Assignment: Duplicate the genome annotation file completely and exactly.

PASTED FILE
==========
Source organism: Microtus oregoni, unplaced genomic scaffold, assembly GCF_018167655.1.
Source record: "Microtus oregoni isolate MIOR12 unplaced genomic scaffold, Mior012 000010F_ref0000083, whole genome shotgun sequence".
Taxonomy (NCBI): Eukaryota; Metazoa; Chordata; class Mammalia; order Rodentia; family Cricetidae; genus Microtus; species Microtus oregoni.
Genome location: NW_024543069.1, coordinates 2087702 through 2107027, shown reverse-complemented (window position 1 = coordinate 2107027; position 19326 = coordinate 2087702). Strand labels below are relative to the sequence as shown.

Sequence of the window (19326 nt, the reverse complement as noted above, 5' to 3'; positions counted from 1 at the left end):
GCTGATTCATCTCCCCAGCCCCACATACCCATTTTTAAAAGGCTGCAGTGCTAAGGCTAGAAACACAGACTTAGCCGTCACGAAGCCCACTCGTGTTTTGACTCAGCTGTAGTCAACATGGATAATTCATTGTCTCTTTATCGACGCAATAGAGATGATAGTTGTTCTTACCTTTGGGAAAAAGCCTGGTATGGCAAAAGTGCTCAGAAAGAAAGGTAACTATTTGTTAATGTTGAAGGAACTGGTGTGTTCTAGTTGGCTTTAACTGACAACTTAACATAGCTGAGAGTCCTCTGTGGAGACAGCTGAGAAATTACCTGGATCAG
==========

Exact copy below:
Source organism: Microtus oregoni, unplaced genomic scaffold, assembly GCF_018167655.1.
Source record: "Microtus oregoni isolate MIOR12 unplaced genomic scaffold, Mior012 000010F_ref0000083, whole genome shotgun sequence".
Taxonomy (NCBI): Eukaryota; Metazoa; Chordata; class Mammalia; order Rodentia; family Cricetidae; genus Microtus; species Microtus oregoni.
Genome location: NW_024543069.1, coordinates 2087702 through 2107027, shown reverse-complemented (window position 1 = coordinate 2107027; position 19326 = coordinate 2087702). Strand labels below are relative to the sequence as shown.

Sequence of the window (19326 nt, the reverse complement as noted above, 5' to 3'; positions counted from 1 at the left end):
GCTGATTCATCTCCCCAGCCCCACATACCCATTTTTAAAAGGCTGCAGTGCTAAGGCTAGAAACACAGACTTAGCCGTCACGAAGCCCACTCGTGTTTTGACTCAGCTGTAGTCAACATGGATAATTCATTGTCTCTTTATCGACGCAATAGAGATGATAGTTGTTCTTACCTTTGGGAAAAAGCCTGGTATGGCAAAAGTGCTCAGAAAGAAAGGTAACTATTTGTTAATGTTGAAGGAACTGGTGTGTTCTAGTTGGCTTTAACTGACAACTTAACATAGCTGAGAGTCCTCTGTGGAGACAGCTGAGAAATTACCTGGATCAG